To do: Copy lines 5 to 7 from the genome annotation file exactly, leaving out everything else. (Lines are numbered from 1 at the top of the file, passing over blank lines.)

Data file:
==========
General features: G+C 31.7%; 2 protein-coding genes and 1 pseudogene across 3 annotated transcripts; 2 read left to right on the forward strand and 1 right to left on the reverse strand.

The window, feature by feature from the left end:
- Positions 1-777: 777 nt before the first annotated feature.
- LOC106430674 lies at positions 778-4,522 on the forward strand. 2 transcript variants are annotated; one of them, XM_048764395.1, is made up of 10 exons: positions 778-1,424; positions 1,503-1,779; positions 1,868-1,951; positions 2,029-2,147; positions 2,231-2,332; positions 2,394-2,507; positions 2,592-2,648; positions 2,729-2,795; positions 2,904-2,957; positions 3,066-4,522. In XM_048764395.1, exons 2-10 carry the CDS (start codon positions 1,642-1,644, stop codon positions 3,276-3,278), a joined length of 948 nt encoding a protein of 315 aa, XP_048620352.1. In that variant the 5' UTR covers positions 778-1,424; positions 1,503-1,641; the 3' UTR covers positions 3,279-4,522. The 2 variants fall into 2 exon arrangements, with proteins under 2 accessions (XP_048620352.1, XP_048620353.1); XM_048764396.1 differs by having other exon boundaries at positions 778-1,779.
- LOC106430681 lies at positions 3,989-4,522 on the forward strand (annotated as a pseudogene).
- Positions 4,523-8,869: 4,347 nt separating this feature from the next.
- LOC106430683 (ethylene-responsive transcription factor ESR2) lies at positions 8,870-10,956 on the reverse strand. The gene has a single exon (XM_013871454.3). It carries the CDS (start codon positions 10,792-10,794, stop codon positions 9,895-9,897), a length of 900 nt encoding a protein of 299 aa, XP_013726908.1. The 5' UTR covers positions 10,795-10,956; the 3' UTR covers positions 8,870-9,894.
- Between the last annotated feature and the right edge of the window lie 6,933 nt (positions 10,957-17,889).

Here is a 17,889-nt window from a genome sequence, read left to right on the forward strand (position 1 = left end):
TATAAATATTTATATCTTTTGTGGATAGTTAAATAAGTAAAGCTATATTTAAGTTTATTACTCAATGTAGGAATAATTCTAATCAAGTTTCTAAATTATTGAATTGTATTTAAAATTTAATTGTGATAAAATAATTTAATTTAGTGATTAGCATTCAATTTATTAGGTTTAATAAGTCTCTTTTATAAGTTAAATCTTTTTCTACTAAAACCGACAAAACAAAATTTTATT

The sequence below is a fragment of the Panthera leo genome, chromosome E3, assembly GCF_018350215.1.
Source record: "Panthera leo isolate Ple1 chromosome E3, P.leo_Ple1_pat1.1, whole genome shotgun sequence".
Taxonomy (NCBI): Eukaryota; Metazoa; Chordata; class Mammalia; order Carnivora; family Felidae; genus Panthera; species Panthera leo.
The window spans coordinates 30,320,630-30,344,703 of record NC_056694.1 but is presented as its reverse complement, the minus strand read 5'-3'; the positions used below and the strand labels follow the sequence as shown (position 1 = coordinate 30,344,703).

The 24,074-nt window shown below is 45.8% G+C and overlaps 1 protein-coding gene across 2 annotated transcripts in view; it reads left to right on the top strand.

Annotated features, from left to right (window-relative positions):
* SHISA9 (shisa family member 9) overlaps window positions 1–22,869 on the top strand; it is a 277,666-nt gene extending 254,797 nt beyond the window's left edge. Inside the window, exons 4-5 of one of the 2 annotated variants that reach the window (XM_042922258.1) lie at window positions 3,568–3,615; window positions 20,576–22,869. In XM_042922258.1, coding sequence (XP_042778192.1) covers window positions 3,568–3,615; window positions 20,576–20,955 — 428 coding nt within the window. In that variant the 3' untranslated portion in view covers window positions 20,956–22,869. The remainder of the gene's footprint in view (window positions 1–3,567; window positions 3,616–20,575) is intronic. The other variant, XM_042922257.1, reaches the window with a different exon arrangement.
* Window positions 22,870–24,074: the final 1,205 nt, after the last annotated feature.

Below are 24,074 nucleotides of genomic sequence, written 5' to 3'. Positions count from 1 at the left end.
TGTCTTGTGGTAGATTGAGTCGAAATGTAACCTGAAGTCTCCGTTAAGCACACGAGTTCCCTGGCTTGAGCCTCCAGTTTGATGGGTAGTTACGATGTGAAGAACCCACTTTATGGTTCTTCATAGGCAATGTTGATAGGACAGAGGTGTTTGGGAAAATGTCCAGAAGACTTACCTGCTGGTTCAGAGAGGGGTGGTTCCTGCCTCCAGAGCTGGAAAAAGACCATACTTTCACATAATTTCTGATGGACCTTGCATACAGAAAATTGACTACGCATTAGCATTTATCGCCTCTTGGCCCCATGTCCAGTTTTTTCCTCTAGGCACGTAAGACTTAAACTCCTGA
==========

- LOC106430681 lies at positions 3,989-4,522 on the forward strand (annotated as a pseudogene).
- Positions 4,523-8,869: 4,347 nt separating this feature from the next.
- LOC106430683 (ethylene-responsive transcription factor ESR2) lies at positions 8,870-10,956 on the reverse strand. The gene has a single exon (XM_013871454.3). It carries the CDS (start codon positions 10,792-10,794, stop codon positions 9,895-9,897), a length of 900 nt encoding a protein of 299 aa, XP_013726908.1. The 5' UTR covers positions 10,795-10,956; the 3' UTR covers positions 8,870-9,894.